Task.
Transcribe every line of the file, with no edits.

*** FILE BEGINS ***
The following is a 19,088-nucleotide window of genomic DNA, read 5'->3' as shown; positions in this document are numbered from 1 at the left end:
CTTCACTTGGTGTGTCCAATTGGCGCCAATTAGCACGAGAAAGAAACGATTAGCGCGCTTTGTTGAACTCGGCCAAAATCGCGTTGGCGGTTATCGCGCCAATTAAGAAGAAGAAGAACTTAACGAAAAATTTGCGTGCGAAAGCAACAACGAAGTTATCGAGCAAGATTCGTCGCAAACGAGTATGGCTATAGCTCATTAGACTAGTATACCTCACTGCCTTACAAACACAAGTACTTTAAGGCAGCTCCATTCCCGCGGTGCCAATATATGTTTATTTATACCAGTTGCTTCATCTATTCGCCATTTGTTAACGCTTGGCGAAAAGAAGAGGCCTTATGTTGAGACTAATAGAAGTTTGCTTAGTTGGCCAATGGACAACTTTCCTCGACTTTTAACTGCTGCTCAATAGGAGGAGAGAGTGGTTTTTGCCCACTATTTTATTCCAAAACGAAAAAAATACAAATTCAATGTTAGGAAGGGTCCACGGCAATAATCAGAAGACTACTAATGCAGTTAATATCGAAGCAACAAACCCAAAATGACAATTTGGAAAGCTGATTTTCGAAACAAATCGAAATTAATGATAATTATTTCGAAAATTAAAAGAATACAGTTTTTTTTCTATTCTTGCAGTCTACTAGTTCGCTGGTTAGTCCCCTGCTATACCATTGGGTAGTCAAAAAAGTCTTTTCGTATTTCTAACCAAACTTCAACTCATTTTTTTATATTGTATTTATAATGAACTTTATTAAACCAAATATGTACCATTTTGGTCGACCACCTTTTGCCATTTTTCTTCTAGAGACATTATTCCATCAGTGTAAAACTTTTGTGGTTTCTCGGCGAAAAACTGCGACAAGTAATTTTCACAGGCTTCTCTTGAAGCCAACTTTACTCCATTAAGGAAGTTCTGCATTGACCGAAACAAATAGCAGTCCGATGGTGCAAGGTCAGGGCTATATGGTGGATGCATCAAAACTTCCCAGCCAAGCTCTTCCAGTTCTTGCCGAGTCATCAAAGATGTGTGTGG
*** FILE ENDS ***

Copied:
The following is a 19,088-nucleotide window of genomic DNA, read 5'->3' as shown; positions in this document are numbered from 1 at the left end:
CTTCACTTGGTGTGTCCAATTGGCGCCAATTAGCACGAGAAAGAAACGATTAGCGCGCTTTGTTGAACTCGGCCAAAATCGCGTTGGCGGTTATCGCGCCAATTAAGAAGAAGAAGAACTTAACGAAAAATTTGCGTGCGAAAGCAACAACGAAGTTATCGAGCAAGATTCGTCGCAAACGAGTATGGCTATAGCTCATTAGACTAGTATACCTCACTGCCTTACAAACACAAGTACTTTAAGGCAGCTCCATTCCCGCGGTGCCAATATATGTTTATTTATACCAGTTGCTTCATCTATTCGCCATTTGTTAACGCTTGGCGAAAAGAAGAGGCCTTATGTTGAGACTAATAGAAGTTTGCTTAGTTGGCCAATGGACAACTTTCCTCGACTTTTAACTGCTGCTCAATAGGAGGAGAGAGTGGTTTTTGCCCACTATTTTATTCCAAAACGAAAAAAATACAAATTCAATGTTAGGAAGGGTCCACGGCAATAATCAGAAGACTACTAATGCAGTTAATATCGAAGCAACAAACCCAAAATGACAATTTGGAAAGCTGATTTTCGAAACAAATCGAAATTAATGATAATTATTTCGAAAATTAAAAGAATACAGTTTTTTTTCTATTCTTGCAGTCTACTAGTTCGCTGGTTAGTCCCCTGCTATACCATTGGGTAGTCAAAAAAGTCTTTTCGTATTTCTAACCAAACTTCAACTCATTTTTTTATATTGTATTTATAATGAACTTTATTAAACCAAATATGTACCATTTTGGTCGACCACCTTTTGCCATTTTTCTTCTAGAGACATTATTCCATCAGTGTAAAACTTTTGTGGTTTCTCGGCGAAAAACTGCGACAAGTAATTTTCACAGGCTTCTCTTGAAGCCAACTTTACTCCATTAAGGAAGTTCTGCATTGACCGAAACAAATAGCAGTCCGATGGTGCAAGGTCAGGGCTATATGGTGGATGCATCAAAACTTCCCAGCCAAGCTCTTCCAGTTCTTGCCGAGTCATCAAAGATGTGTGTGG